The proverbial water cooler and the ping pong table were once considered foundational tools for culture building.
“I always get into trouble with banking leaders, because they always have an apprenticeship culture,” says Suarez-Battan, “And so basically, it's people interrupting others so they can learn via osmosis, right? They put them all together and assume that they're learning, because again, they can mimic each other versus being more thoughtful about it.”
Ferrazzi says culture is built through belonging, a sense of trust and connectedness. “If we are in a physical room together, but all we're doing is small talk, sure, there's some degree of intimacy, some degrees of empathy, some degree of care that's concerned. But what if we're in a virtual room and we become intentional?” he asks.
“It's being more present and aware, I think, and designing our time together,” answers Suarez-Battan. “If you have the luxury of being in the same room, okay, even better, right? But being intentional about that, and not expect serendipity to just happen or through small talk make connections.”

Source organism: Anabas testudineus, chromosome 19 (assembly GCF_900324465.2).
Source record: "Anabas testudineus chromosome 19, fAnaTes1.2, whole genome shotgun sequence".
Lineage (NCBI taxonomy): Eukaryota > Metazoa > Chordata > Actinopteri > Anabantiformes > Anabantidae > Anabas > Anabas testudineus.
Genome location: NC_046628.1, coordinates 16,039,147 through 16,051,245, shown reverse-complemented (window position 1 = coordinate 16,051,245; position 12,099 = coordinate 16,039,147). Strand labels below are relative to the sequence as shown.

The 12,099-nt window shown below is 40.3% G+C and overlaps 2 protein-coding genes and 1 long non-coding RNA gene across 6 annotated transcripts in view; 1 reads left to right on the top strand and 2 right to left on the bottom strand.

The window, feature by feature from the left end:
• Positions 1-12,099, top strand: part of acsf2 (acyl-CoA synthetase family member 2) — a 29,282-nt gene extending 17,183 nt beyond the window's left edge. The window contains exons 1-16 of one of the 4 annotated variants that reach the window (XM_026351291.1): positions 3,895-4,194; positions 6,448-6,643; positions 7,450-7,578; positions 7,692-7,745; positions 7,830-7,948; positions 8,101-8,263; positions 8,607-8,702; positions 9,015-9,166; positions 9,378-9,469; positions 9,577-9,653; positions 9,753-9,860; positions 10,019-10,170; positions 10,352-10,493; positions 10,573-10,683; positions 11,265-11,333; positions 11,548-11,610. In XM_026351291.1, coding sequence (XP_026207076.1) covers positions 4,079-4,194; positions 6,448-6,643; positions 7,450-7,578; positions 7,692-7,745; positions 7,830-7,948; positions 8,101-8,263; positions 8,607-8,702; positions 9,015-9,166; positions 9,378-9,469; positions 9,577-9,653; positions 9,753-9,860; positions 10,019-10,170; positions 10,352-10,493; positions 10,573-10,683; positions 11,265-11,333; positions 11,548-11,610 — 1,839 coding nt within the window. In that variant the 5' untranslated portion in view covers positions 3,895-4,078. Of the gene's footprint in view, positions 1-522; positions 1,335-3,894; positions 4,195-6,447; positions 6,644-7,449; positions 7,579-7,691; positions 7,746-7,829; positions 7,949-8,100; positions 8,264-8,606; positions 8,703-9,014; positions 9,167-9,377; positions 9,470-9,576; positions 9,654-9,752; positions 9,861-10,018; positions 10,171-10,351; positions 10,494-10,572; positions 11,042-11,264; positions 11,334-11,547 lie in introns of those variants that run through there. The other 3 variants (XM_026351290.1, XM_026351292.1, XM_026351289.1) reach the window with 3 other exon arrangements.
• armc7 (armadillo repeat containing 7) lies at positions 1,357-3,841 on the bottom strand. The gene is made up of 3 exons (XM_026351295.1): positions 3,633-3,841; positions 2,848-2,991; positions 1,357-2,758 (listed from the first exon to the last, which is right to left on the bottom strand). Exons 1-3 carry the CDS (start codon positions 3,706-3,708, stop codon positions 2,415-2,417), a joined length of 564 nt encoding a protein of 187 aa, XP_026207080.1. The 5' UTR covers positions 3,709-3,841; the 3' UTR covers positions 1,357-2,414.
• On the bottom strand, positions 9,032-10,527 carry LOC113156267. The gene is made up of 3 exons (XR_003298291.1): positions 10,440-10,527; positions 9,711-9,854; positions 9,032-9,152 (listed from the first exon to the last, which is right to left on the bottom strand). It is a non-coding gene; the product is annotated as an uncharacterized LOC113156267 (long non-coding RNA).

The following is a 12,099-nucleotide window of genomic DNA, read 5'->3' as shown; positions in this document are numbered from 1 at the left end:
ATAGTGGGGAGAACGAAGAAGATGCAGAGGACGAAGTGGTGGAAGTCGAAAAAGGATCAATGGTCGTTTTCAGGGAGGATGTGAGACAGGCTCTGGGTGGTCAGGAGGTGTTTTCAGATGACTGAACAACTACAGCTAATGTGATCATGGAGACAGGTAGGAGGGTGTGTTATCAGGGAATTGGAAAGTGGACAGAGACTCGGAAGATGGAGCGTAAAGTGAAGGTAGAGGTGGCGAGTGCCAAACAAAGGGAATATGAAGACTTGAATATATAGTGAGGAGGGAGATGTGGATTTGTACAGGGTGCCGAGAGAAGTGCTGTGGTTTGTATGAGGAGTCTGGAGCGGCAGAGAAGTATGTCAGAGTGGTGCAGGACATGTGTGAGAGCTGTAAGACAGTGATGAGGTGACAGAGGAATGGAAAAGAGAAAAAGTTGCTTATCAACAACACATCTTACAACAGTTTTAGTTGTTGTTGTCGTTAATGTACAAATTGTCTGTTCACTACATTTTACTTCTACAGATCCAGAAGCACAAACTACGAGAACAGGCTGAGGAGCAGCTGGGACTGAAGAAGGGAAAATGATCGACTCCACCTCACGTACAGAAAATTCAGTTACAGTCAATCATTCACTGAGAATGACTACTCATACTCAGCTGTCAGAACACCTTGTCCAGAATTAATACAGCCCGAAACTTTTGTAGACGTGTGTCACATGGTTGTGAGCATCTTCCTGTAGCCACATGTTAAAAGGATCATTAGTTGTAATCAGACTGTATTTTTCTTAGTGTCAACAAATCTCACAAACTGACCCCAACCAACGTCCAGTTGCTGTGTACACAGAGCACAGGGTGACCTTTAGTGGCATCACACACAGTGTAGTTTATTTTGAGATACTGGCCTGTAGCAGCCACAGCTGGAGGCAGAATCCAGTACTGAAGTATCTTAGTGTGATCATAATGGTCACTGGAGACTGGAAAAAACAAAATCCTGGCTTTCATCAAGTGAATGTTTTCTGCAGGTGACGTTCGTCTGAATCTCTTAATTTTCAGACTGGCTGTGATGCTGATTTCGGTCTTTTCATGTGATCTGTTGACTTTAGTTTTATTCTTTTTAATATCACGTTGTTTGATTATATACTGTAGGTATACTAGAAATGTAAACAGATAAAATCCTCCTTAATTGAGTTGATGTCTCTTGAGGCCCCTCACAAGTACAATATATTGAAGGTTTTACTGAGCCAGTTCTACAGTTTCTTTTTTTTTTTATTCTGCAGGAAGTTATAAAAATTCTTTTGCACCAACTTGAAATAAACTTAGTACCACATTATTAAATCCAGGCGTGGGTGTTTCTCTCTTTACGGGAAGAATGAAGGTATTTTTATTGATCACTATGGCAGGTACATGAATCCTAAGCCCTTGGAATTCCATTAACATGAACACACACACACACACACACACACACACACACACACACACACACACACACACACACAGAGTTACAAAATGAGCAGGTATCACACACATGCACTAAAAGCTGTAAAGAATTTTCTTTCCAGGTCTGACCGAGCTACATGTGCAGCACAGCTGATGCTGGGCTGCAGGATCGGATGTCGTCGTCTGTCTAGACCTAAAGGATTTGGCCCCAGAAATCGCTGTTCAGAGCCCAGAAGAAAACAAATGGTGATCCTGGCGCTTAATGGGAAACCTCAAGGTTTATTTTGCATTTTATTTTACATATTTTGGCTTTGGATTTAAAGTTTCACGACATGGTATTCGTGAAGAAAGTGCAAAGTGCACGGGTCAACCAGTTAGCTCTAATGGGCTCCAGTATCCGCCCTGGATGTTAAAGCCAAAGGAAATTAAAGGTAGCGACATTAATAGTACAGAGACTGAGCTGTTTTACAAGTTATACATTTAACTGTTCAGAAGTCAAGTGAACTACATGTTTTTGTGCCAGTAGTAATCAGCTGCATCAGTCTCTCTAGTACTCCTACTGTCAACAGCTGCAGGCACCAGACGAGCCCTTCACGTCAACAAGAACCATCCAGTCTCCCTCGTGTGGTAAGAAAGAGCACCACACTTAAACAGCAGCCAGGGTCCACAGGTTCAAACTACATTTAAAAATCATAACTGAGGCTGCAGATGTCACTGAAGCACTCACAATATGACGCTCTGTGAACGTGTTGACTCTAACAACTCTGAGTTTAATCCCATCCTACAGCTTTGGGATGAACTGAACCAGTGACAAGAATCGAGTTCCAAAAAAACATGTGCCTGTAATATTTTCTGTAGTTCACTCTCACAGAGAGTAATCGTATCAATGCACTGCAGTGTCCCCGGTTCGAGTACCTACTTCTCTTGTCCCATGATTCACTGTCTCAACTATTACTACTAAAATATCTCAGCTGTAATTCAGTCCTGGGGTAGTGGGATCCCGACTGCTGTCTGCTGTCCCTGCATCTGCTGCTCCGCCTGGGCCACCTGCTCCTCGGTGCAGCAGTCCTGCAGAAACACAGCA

Suarez-Battan says that this is where having diverse people from diverse cultures can be invaluable. “So, that's another beauty of remote, right? You have people, different cultures from anywhere they might be, growing up from different backgrounds contributing to the most interesting problems.”
Competing in this new business world requires radical adaptability. Historically, the office was a solution to a problem of putting people together to do the work. Suarez-Battan says it was an incremental solution from the factory. The factory was needed because there was specialized machinery. Then the office was also needed because now there are security and documents. Now we have the cloud and other technology and all of a sudden, that solution to the problem around connecting people's minds, helping them think and come up with new ideas or make decisions happen has become obsolete and also brings a lot of constraints.
“I think that we're providing a solution to a problem of making people feel more connected,” says Suarez-Battan, “Imagining and imagining together and understanding problems and solving problems together—I think that the things that we're putting together help people bring their full selves, teams can be formed and they can be taking most advantage of their time together. I'm very excited... we're fortunate to be working on these problems together.”
1 “The need for speed in the post-COVID-19 era—and how to achieve it,” McKinsey & Company (2020).